Deutsche Telekom’s supervisory board and MetroPCS’ board of directors have unanimously approved a merger between the small Dallas-based carrier and DT’s T-Mobile brand. After rumors swirled for a day, the carriers formally announced Oct. 3 they were going ahead with the merger.
The new company will retain the T-Mobile name and is expected to have approximately 42.5 million subscribers and $24.8 billion in revenue, the companies said in a statement. Deutsche Telekom will hold a 74 percent share of the new company to MetroPCS’s 26 percent share, and MetroPCS will receive $1.5 billion in cash.
“The new company will be the value leader in wireless with the scale, spectrum, and financial and other resources to expand its geographic coverage, broaden choice amongst all types of customers and continue to innovate, especially around the next-generation LTE [Long Term Evolution] network,” Rene Obermann, CEO of DT said in a statement.
“We are committed to creating a sustainable and financially viable national challenger in the U.S., and we believe this combination helps us deliver on that commitment,” Obermann added.
T-Mobile has struggled to compete against Verizon Wireless, AT&T and Sprint, all of which offer the iPhone. During the second quarter of this year, the fourth-place carrier lost more than 200,000 subscribers. In February, it introduced a “network modernization” strategy, which includes the rollout of an LTE network that will go live in 2013 and enable it to support the iPhone.
MetroPCS currently focuses on low-cost prepaid plans and, with modest fanfare, was the first carrier to commercially launch 4G LTE services, completing its LTE rollout in March 2011.
“Overall the merger is about playing to T-Mobile’s strengths, which as of late has been the prepaid segment,” Eric Costa, an analyst with Technology Business Research (TBR) told eWEEK.
“We’ll have to wait and see about the impact on the prepaid plans and which ones will be continued vs. eliminated. This will not help T-Mobile in the postpaid market, where it has continued to struggle,” Costa added, “but it does align with my prediction that T-Mobile is heading toward becoming more of a prepaid player.”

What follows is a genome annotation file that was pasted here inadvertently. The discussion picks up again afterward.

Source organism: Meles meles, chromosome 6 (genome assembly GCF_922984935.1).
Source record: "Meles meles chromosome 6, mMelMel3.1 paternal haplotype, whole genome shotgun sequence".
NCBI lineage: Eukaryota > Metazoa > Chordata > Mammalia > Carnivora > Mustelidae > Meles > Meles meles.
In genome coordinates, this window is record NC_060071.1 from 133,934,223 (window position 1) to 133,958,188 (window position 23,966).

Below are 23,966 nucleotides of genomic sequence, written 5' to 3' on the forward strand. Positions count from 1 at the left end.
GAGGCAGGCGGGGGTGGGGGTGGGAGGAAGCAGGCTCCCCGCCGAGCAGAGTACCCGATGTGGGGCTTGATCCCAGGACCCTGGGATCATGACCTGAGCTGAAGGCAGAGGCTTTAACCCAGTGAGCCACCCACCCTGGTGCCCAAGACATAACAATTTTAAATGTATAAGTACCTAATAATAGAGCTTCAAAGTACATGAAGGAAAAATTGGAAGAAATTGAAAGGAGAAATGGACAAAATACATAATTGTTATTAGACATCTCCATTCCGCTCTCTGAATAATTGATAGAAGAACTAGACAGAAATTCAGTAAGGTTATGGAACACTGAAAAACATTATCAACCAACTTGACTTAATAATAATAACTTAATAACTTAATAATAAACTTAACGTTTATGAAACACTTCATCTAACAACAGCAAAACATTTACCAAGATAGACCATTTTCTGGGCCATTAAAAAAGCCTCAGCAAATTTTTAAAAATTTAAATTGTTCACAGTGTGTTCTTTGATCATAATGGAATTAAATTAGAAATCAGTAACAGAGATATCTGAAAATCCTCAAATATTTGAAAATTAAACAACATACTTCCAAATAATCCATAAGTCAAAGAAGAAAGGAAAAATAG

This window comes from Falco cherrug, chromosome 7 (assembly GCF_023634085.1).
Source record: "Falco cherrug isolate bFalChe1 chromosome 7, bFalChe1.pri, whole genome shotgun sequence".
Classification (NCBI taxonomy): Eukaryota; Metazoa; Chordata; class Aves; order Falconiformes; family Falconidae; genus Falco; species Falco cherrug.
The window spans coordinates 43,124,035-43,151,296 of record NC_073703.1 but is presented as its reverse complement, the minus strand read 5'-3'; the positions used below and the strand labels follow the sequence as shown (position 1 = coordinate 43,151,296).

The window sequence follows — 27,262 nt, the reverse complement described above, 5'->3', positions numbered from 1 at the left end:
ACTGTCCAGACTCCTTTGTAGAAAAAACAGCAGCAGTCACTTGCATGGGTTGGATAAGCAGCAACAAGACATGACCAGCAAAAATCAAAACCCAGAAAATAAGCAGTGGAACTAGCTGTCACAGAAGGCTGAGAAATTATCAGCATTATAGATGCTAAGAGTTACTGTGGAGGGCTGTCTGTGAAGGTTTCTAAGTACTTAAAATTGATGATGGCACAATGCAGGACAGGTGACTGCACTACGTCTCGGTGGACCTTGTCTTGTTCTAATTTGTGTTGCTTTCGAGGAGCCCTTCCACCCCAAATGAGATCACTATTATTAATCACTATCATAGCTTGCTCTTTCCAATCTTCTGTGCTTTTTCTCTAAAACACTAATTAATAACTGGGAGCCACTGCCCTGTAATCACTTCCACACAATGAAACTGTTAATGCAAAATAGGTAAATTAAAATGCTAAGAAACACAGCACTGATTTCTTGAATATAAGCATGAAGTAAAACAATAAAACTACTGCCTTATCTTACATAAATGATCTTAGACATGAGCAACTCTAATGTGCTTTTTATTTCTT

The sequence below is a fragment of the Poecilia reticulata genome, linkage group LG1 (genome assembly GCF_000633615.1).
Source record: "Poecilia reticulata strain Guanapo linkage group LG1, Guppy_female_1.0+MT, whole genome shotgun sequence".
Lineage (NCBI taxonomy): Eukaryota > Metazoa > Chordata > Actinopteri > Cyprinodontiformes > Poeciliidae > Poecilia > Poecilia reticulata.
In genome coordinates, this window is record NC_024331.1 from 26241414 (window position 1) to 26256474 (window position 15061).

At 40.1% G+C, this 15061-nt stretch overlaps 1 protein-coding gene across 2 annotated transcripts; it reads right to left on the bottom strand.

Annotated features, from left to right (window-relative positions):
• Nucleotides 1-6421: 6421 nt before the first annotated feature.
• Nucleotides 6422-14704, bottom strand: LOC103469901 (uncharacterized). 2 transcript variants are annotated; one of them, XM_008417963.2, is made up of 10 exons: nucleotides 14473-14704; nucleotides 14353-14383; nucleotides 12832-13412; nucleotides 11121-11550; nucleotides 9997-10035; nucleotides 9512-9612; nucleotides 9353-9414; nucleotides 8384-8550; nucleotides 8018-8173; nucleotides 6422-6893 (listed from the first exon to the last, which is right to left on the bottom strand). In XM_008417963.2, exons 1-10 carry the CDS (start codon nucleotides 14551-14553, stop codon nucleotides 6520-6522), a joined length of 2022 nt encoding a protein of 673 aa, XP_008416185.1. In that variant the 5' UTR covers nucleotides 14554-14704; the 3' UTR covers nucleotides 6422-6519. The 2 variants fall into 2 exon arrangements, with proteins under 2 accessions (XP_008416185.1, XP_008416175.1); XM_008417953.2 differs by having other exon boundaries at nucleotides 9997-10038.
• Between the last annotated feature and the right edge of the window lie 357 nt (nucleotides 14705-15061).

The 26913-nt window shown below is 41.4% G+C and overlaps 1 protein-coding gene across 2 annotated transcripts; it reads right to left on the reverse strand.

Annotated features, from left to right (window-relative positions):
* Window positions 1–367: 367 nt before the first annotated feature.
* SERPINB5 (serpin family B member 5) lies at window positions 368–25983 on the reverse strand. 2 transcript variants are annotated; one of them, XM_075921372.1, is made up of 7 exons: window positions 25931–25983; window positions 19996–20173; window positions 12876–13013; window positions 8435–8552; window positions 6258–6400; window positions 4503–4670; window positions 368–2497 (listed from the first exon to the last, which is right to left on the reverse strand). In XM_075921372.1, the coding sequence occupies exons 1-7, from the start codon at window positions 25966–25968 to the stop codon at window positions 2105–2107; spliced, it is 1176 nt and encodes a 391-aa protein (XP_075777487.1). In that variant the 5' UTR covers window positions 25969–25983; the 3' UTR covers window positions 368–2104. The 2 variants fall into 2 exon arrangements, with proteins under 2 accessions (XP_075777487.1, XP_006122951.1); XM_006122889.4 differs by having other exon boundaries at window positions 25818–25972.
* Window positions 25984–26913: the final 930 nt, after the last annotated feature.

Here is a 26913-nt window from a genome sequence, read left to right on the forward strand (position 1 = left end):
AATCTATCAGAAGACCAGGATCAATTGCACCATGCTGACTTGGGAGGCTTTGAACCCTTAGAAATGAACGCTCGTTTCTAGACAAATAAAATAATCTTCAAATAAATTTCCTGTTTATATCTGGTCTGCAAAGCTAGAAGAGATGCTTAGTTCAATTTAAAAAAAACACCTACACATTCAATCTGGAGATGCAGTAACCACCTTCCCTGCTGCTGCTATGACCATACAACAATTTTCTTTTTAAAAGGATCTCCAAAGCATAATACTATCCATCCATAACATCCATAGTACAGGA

After talks between the carriers broke off in the spring, Deutsche Telekom confirmed Oct. 2 that they were again in discussions, but said “the talks are at a stage where significant issues have not yet been finalized, contracts have not yet been signed and the conclusion of the transaction is still not certain,” it said in a statement.
Bloomberg reported Oct. 2 that Deutsche Telekom’s supervisory board planned to meet in in Bonn, Germany, where Deutsche Telekom has its headquarters, to approve the deal.
Deutsche Telekom has, roughly, a footprint in 50 countries and 236,000 employees, and in 2011 saw revenue of nearly $76 billion U.S.
In 2011, Deutsche Telekom spent the better part of the year trying to sell T-Mobile to AT&T, the nation’s second-largest carrier after Verizon. Federal regulators ultimately pushed back against the deal, even filing a lawsuit to stop it, believing a merger of the companies would make for less competition in the market and higher prices for competitors.
Given the sizes of T-Mobile and MetroPCS—33 million and 9 million subscribers, respectively, compared to AT&T’s 105 million—analysts expect no such push-back this time around.
“It should be no problem with regulators; neither company has significant share [of the market],” Roger Kay, principal analyst with Endpoint Technologies, told eWEEK. “It won’t make much difference in the competitive landscape, either, other than to keep T-Mobile in the game for another round.”
While AT&T’s larger incentive to buy T-Mobile was its spectrum, for T-Mobile, the incentive to merge with MetroPCS is those 9 million subscribers.
The carrier’s 3G networks run on different technologies—a detractor often pointed to when the carriers first considered a merger. Until T-Mobile fully makes a transition to LTE, the technology issue makes for a messy pairing.
“The goal would be to switch MetroPCS users onto T-Mobile’s 3G/4G networks as they upgrade their devices over the next few years,” said TBR’s Costa. “My guess is that they will slowly try to free up the spectrum MetroPCS uses for its CDMA [Code Division Multiple Access] network so it can eventually be repurposed for LTE/HSPA+ [Long Term Evolution/Evolved High Speed Packet Access]. So in that sense, the company will be operating multiple networks at first, similar to Sprint and Nextel’s merger, only on a smaller scale.”
Deutsche Telekom, in its statement, said the deal will “significantly accelerate” T-Mobile’s earlier stated Challenger strategy, in part by combining T-Mobile and MetroPCS’ “complementary spectrum to provide greater network coverage, deeper LTE network deployment and a path to at least 20x20MHz of 4G LTE in many areas.”
Current MetroPCS customers, it added, “will be migrated to a common LTE-based network as they upgrade their handsets.”